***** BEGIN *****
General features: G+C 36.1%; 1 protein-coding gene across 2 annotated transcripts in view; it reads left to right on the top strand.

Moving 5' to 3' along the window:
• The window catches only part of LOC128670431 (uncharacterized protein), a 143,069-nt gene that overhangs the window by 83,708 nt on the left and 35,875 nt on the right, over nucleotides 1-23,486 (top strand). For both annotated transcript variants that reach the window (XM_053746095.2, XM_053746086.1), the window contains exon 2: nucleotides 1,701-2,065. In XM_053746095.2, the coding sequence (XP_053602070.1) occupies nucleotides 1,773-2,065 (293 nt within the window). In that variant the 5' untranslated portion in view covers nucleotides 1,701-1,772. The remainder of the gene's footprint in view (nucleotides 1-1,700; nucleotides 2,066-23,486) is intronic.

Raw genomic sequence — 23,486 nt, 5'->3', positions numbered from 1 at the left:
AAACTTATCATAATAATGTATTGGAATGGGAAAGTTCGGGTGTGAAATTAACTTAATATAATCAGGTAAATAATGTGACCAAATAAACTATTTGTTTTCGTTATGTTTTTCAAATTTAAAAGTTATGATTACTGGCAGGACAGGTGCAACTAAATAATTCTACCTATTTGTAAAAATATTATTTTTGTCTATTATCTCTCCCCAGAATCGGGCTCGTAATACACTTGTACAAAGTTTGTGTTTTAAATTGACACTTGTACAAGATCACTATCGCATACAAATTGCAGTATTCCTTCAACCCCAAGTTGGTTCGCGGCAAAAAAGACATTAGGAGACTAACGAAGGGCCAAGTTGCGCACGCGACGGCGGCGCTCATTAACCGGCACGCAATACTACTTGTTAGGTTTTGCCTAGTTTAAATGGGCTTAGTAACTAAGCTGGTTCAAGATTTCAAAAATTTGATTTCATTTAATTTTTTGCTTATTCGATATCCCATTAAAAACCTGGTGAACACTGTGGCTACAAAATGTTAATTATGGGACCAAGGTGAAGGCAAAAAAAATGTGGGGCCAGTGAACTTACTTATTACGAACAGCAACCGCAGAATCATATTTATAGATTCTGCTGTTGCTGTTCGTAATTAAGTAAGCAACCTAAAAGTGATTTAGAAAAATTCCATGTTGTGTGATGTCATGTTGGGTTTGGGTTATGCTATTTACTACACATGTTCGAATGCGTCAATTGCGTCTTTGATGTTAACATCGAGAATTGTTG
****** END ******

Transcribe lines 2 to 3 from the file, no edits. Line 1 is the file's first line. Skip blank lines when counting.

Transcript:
Moving 5' to 3' along the window:
• The window catches only part of LOC128670431 (uncharacterized protein), a 143,069-nt gene that overhangs the window by 83,708 nt on the left and 35,875 nt on the right, over nucleotides 1-23,486 (top strand). For both annotated transcript variants that reach the window (XM_053746095.2, XM_053746086.1), the window contains exon 2: nucleotides 1,701-2,065. In XM_053746095.2, the coding sequence (XP_053602070.1) occupies nucleotides 1,773-2,065 (293 nt within the window). In that variant the 5' untranslated portion in view covers nucleotides 1,701-1,772. The remainder of the gene's footprint in view (nucleotides 1-1,700; nucleotides 2,066-23,486) is intronic.